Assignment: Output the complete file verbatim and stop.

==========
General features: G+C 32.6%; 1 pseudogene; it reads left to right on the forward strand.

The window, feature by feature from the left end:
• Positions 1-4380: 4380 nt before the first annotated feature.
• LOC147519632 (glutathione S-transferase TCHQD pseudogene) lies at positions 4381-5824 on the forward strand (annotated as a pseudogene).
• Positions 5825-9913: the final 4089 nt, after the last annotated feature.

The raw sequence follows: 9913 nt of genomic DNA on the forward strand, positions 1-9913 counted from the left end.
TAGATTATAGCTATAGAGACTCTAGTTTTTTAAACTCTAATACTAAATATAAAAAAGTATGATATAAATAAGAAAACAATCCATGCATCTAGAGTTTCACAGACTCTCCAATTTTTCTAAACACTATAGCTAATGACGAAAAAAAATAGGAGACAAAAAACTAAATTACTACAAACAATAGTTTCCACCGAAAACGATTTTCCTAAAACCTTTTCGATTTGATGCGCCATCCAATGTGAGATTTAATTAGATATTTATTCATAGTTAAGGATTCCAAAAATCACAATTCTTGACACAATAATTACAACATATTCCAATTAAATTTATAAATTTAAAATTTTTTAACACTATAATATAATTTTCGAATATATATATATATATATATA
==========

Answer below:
General features: G+C 32.6%; 1 pseudogene; it reads left to right on the forward strand.

The window, feature by feature from the left end:
• Positions 1-4380: 4380 nt before the first annotated feature.
• LOC147519632 (glutathione S-transferase TCHQD pseudogene) lies at positions 4381-5824 on the forward strand (annotated as a pseudogene).
• Positions 5825-9913: the final 4089 nt, after the last annotated feature.

The raw sequence follows: 9913 nt of genomic DNA on the forward strand, positions 1-9913 counted from the left end.
TAGATTATAGCTATAGAGACTCTAGTTTTTTAAACTCTAATACTAAATATAAAAAAGTATGATATAAATAAGAAAACAATCCATGCATCTAGAGTTTCACAGACTCTCCAATTTTTCTAAACACTATAGCTAATGACGAAAAAAAATAGGAGACAAAAAACTAAATTACTACAAACAATAGTTTCCACCGAAAACGATTTTCCTAAAACCTTTTCGATTTGATGCGCCATCCAATGTGAGATTTAATTAGATATTTATTCATAGTTAAGGATTCCAAAAATCACAATTCTTGACACAATAATTACAACATATTCCAATTAAATTTATAAATTTAAAATTTTTTAACACTATAATATAATTTTCGAATATATATATATATATATATA